A suction device can be provided with an alignment surface provided with air openings for aligning the sheets of a stack surface. An alignment surface of this type preferably can be combined with a vibrating drive that causes the alignment surface to vibrate.

According to a preferred modification of the invention, an alignment surface can be designed as a limiting wall for a hollow space connected to a vacuum source. When forming two side-by-side arranged stacks to which sheets are respectively supplied, it is particularly advantageous if the hollow space for the suction device has limiting walls with air openings, which are respectively assigned to one side surface of a stack. Such an arrangement for a suction device is particularly space saving and requires little expenditure. The limiting walls for such a suction device can make contact in some locations and can be connected in those locations. The limiting walls preferably can be provided with further openings in the contacting locations, wherein these additional openings have larger cross sections than the other air openings. The hollow space for another embodiment according to the invention can be provided in part with reducing elements for reducing or interrupting the air flow.

According to another embodiment of the invention, the situation concerning air inclusions in the sheet-feeding region can be further improved by arranging an additional suction device above the sheet-feeding region, so that air arriving with the sheets is also suctioned off above the stack.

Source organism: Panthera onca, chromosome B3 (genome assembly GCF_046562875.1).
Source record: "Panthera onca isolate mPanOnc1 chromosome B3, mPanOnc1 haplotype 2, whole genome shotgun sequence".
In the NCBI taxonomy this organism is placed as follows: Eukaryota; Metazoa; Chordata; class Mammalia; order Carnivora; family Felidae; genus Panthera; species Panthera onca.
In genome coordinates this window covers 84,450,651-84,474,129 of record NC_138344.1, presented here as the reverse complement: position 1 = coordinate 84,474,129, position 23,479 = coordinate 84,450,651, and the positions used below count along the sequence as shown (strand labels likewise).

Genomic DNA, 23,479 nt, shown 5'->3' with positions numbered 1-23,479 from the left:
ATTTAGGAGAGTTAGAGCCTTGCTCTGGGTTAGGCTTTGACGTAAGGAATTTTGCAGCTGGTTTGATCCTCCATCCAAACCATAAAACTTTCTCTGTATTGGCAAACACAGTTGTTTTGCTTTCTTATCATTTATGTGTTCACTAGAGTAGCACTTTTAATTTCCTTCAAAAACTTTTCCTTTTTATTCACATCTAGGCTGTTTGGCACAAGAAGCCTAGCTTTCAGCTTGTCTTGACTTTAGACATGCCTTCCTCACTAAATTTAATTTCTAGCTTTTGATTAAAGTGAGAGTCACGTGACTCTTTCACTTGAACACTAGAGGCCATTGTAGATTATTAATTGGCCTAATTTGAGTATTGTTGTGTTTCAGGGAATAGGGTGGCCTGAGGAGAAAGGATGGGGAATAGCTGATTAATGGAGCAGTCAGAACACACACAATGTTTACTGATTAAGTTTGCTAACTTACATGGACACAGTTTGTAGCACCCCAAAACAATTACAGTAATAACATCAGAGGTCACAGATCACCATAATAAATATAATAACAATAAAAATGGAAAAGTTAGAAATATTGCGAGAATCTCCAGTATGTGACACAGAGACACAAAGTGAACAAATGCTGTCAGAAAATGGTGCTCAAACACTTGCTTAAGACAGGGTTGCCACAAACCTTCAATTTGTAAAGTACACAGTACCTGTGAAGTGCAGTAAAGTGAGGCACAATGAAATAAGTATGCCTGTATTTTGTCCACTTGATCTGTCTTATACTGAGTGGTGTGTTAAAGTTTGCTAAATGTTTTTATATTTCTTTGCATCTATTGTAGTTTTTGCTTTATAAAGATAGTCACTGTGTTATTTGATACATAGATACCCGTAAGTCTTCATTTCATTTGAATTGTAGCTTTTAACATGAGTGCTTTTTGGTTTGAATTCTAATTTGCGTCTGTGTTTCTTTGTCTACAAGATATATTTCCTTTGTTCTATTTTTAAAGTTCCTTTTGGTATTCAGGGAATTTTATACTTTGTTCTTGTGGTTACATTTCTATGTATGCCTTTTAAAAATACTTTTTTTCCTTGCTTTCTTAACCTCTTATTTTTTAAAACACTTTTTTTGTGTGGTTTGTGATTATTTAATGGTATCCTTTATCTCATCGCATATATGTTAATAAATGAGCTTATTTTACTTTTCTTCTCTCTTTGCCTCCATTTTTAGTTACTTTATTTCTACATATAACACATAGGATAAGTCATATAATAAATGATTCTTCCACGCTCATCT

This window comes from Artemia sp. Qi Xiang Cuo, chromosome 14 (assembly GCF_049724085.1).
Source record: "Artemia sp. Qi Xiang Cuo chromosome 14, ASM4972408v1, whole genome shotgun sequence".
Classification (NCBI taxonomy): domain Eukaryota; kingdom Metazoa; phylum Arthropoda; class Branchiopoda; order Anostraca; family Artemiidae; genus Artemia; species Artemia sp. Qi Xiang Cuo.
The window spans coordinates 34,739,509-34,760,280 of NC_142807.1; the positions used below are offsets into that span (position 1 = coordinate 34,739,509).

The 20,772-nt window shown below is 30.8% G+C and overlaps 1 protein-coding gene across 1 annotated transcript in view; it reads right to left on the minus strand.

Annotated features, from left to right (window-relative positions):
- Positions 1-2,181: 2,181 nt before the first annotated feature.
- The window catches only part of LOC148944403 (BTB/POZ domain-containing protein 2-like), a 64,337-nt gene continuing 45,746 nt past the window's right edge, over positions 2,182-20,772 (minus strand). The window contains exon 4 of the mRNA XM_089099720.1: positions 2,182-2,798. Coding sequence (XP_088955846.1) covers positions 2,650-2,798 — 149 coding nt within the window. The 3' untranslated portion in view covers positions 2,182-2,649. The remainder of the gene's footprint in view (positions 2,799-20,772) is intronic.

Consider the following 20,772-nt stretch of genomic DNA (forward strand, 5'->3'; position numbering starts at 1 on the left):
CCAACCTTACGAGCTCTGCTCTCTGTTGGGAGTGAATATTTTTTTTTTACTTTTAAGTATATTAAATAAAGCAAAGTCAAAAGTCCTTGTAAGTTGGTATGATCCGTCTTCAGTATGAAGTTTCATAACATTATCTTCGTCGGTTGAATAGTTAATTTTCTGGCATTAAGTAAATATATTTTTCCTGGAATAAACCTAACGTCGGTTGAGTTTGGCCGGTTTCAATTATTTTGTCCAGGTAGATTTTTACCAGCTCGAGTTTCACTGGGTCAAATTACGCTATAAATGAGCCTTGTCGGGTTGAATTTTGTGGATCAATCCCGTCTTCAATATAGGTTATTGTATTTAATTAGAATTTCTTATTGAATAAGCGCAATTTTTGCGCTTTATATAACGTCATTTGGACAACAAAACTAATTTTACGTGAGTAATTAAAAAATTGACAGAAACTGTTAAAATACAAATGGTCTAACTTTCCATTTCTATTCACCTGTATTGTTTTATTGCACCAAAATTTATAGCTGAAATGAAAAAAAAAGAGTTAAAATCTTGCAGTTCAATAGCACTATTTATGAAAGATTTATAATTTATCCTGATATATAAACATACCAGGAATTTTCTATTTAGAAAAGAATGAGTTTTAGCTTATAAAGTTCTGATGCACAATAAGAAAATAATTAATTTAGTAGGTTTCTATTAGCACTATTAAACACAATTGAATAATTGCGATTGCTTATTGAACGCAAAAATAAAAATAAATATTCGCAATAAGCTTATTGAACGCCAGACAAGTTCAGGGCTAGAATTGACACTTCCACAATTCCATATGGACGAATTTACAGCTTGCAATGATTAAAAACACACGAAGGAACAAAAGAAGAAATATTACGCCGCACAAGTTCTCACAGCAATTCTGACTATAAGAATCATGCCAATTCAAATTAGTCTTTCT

The invention has the advantage that air inclusions are for the most part prevented during the stack formation. Thus, a later compressing of the stack, which always requires a considerable expenditures is not necessary. The limiting surfaces for the suction devices can also serve as alignment surfaces for the stacks, provided they are induced to vibrate.

BRIEF DESCRIPTION OF THE DRAWINGS

The invention is explained in further detail with the aid of an exemplary embodiment.

FIG. 1 is a side view of a station for supplying sheets to two stacks.

FIG. 2 is a view according to arrow A in FIG. 1.

FIG. 3 is an enlarged view showing details of a suction device that is arranged between the stacks.

FIG. 4 is a section (not to scale) through the suction device according to FIG. 3, corresponding to the line 44.

DETAILED DESCRIPTION OF THE INVENTION